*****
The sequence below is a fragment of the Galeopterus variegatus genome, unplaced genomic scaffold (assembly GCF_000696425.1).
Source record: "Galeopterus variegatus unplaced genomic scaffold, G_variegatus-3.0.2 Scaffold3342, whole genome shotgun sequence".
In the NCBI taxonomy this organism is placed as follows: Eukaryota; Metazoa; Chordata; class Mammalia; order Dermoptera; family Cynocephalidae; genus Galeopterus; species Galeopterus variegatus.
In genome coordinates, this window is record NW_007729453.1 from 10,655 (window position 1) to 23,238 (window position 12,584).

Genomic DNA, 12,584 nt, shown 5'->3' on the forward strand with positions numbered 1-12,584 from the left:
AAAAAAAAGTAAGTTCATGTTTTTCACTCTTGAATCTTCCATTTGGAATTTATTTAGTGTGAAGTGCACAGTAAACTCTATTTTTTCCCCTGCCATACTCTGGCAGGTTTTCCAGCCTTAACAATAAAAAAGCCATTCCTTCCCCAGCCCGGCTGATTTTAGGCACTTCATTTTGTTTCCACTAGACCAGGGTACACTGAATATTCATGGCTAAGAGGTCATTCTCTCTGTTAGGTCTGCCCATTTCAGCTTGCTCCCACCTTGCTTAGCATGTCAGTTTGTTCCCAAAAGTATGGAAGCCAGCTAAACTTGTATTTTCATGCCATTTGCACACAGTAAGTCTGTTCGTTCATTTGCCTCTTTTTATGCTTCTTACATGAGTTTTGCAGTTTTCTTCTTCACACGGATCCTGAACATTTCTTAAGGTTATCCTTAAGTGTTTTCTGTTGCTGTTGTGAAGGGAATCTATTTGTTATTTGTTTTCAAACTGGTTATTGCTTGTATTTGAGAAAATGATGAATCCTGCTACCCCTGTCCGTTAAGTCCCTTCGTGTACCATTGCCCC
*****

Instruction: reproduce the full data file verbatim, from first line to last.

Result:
The sequence below is a fragment of the Galeopterus variegatus genome, unplaced genomic scaffold (assembly GCF_000696425.1).
Source record: "Galeopterus variegatus unplaced genomic scaffold, G_variegatus-3.0.2 Scaffold3342, whole genome shotgun sequence".
In the NCBI taxonomy this organism is placed as follows: Eukaryota; Metazoa; Chordata; class Mammalia; order Dermoptera; family Cynocephalidae; genus Galeopterus; species Galeopterus variegatus.
In genome coordinates, this window is record NW_007729453.1 from 10,655 (window position 1) to 23,238 (window position 12,584).

Genomic DNA, 12,584 nt, shown 5'->3' on the forward strand with positions numbered 1-12,584 from the left:
AAAAAAAAGTAAGTTCATGTTTTTCACTCTTGAATCTTCCATTTGGAATTTATTTAGTGTGAAGTGCACAGTAAACTCTATTTTTTCCCCTGCCATACTCTGGCAGGTTTTCCAGCCTTAACAATAAAAAAGCCATTCCTTCCCCAGCCCGGCTGATTTTAGGCACTTCATTTTGTTTCCACTAGACCAGGGTACACTGAATATTCATGGCTAAGAGGTCATTCTCTCTGTTAGGTCTGCCCATTTCAGCTTGCTCCCACCTTGCTTAGCATGTCAGTTTGTTCCCAAAAGTATGGAAGCCAGCTAAACTTGTATTTTCATGCCATTTGCACACAGTAAGTCTGTTCGTTCATTTGCCTCTTTTTATGCTTCTTACATGAGTTTTGCAGTTTTCTTCTTCACACGGATCCTGAACATTTCTTAAGGTTATCCTTAAGTGTTTTCTGTTGCTGTTGTGAAGGGAATCTATTTGTTATTTGTTTTCAAACTGGTTATTGCTTGTATTTGAGAAAATGATGAATCCTGCTACCCCTGTCCGTTAAGTCCCTTCGTGTACCATTGCCCC